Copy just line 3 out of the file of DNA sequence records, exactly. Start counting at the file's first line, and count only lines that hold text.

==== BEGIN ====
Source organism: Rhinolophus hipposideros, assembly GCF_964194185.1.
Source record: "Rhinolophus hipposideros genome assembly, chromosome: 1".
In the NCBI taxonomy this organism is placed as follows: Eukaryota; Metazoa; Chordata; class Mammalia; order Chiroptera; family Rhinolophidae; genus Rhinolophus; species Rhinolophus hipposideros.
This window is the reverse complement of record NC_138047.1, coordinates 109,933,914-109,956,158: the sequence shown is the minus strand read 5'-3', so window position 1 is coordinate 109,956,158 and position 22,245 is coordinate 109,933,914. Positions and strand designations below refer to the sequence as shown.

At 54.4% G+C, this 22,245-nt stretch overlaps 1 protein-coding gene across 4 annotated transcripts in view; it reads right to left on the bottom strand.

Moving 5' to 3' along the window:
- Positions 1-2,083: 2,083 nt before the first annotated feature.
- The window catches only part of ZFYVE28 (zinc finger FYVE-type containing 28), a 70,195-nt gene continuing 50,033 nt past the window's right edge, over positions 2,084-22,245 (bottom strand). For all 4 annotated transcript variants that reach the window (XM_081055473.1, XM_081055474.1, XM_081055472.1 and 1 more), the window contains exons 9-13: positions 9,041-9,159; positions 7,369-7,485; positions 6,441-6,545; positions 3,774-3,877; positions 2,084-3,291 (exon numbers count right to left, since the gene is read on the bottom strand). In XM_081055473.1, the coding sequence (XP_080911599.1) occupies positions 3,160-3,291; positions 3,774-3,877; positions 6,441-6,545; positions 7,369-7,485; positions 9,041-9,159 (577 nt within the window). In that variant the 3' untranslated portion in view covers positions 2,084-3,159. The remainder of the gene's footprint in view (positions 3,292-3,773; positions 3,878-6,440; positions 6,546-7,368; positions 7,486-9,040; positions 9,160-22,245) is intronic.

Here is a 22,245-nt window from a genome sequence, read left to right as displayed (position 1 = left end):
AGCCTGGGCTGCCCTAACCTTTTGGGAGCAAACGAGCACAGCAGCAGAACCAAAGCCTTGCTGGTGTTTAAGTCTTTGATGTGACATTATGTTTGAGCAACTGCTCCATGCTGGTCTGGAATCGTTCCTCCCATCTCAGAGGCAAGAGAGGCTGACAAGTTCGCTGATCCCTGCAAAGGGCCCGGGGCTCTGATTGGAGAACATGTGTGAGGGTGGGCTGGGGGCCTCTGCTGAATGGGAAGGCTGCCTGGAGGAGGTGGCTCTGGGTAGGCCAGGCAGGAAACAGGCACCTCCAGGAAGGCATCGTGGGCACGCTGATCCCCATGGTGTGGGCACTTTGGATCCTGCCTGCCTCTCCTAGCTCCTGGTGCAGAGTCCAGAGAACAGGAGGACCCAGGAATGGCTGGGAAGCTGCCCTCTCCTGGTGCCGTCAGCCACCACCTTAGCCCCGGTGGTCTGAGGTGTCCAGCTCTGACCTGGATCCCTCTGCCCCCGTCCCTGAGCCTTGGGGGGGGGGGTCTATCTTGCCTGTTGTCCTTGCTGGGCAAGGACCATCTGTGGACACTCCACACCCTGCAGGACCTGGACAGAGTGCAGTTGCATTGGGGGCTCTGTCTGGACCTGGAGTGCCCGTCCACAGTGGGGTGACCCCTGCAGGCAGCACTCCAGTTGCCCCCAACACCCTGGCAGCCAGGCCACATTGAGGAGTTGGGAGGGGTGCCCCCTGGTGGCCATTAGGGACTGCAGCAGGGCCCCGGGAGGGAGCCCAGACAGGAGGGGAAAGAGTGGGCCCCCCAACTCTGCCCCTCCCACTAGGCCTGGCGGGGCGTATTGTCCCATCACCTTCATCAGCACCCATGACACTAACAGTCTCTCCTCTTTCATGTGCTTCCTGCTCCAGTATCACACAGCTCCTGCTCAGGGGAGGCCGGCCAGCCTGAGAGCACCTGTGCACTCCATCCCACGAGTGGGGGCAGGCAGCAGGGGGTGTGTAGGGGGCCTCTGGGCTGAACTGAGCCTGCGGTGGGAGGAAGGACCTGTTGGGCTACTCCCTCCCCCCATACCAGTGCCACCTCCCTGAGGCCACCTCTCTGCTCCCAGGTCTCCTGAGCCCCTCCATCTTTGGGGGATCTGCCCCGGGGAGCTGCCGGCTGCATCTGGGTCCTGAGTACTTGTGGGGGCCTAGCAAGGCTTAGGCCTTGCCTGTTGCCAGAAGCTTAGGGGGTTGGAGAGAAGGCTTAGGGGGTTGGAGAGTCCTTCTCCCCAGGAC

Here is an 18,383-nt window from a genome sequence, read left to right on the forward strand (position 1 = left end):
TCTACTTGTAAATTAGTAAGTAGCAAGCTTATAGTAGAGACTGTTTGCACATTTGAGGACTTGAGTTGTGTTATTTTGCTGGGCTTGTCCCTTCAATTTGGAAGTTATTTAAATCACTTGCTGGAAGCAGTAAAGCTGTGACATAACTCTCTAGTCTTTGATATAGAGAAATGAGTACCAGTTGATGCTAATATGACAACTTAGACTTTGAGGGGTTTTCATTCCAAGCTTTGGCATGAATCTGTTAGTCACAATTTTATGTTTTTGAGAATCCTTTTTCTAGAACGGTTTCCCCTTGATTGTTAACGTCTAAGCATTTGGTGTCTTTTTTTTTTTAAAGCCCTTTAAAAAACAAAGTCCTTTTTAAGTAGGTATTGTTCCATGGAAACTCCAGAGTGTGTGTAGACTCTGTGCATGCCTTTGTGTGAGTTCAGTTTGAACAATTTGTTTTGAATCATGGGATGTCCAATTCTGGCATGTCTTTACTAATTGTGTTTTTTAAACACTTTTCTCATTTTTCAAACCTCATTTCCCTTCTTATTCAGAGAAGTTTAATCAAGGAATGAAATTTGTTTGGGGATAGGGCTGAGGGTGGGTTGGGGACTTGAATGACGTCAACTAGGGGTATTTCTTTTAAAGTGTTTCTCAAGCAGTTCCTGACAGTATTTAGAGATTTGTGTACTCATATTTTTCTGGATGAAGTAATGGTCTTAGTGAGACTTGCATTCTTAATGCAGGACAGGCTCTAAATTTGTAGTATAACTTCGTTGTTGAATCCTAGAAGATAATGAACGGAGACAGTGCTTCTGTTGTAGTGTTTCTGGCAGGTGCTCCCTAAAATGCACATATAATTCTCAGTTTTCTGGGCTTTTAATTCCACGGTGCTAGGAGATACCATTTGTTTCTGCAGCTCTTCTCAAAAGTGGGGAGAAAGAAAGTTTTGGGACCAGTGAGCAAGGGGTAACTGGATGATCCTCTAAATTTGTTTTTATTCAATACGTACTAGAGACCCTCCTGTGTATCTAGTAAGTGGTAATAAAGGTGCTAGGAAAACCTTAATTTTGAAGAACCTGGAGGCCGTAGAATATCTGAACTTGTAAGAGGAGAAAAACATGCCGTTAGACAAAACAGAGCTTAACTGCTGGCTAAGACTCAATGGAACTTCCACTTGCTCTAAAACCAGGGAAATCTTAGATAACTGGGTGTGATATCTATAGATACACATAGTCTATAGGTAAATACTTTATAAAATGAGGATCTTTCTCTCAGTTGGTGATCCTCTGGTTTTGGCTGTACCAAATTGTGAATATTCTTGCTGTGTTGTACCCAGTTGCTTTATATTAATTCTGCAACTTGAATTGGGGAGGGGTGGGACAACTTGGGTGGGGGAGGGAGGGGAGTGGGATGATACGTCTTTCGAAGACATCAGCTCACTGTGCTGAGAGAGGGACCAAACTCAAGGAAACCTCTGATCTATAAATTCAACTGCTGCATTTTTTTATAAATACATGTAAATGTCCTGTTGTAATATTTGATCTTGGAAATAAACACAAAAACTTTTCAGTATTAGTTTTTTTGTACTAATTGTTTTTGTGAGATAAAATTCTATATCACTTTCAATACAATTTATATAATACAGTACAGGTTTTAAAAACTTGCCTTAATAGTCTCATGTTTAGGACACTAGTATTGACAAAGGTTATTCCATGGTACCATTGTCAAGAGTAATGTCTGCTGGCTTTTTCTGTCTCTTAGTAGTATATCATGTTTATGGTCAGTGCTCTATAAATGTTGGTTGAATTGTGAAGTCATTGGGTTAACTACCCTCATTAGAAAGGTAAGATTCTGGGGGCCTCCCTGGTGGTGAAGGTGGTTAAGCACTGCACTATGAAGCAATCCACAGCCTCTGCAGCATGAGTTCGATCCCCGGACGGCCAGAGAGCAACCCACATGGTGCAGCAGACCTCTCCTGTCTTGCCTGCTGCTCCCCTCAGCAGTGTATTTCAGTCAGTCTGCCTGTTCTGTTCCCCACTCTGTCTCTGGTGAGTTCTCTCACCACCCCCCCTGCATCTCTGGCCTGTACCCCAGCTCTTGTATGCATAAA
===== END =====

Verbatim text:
In the NCBI taxonomy this organism is placed as follows: Eukaryota; Metazoa; Chordata; class Mammalia; order Chiroptera; family Rhinolophidae; genus Rhinolophus; species Rhinolophus hipposideros.